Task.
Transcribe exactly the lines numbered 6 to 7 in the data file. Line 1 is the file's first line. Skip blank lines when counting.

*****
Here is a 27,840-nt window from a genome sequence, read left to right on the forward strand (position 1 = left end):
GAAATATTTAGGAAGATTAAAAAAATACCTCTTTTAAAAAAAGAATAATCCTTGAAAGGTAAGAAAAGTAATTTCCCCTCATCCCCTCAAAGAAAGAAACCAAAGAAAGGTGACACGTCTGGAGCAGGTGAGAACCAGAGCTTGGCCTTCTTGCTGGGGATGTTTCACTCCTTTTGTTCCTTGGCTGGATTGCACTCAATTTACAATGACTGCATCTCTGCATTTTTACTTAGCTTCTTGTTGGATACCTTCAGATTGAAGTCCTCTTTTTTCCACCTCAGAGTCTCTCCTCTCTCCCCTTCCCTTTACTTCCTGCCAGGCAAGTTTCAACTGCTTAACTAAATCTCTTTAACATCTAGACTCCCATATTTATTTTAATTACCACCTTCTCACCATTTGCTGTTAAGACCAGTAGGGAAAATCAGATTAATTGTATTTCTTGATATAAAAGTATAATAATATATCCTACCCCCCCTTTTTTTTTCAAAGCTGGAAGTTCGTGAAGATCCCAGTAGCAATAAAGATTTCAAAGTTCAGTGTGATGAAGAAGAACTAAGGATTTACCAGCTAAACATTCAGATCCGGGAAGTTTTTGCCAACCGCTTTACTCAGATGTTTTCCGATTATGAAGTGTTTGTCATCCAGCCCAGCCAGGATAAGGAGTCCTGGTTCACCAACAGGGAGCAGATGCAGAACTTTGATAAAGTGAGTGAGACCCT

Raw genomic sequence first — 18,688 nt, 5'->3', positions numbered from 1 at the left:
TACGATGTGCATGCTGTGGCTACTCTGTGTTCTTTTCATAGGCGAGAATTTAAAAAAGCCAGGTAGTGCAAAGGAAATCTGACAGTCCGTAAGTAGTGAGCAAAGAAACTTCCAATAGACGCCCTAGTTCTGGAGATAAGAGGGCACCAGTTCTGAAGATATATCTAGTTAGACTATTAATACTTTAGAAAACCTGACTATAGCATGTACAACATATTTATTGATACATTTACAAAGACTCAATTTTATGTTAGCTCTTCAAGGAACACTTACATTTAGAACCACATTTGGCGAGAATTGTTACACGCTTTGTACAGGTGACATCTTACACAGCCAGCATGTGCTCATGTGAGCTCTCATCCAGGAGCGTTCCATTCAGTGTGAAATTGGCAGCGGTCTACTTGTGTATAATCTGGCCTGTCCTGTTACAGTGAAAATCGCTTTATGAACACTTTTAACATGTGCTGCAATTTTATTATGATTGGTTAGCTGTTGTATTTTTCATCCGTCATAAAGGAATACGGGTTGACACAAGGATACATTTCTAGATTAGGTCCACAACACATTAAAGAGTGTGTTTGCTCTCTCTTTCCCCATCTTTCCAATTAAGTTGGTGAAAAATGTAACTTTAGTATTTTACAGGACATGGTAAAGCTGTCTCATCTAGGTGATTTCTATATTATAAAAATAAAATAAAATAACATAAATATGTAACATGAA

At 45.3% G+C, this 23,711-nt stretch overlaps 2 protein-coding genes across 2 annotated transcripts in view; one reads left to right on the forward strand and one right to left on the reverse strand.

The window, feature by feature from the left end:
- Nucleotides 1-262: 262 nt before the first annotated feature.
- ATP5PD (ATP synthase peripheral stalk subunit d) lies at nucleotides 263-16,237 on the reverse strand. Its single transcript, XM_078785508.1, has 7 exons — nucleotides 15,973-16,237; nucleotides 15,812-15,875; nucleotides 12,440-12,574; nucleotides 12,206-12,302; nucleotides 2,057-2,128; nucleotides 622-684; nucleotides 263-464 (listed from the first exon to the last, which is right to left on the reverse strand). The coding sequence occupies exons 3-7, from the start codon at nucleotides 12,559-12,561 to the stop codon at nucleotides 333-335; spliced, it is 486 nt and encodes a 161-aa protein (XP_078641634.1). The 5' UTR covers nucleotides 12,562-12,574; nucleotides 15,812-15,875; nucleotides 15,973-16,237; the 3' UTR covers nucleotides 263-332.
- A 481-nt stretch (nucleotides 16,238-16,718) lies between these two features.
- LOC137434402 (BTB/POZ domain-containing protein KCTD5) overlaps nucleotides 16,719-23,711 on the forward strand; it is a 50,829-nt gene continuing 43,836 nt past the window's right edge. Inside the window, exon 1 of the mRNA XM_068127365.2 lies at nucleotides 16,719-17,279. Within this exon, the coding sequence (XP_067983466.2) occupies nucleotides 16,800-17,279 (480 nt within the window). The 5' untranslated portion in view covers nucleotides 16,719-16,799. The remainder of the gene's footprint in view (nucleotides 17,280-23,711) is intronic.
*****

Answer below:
The window, feature by feature from the left end:
- Nucleotides 1-262: 262 nt before the first annotated feature.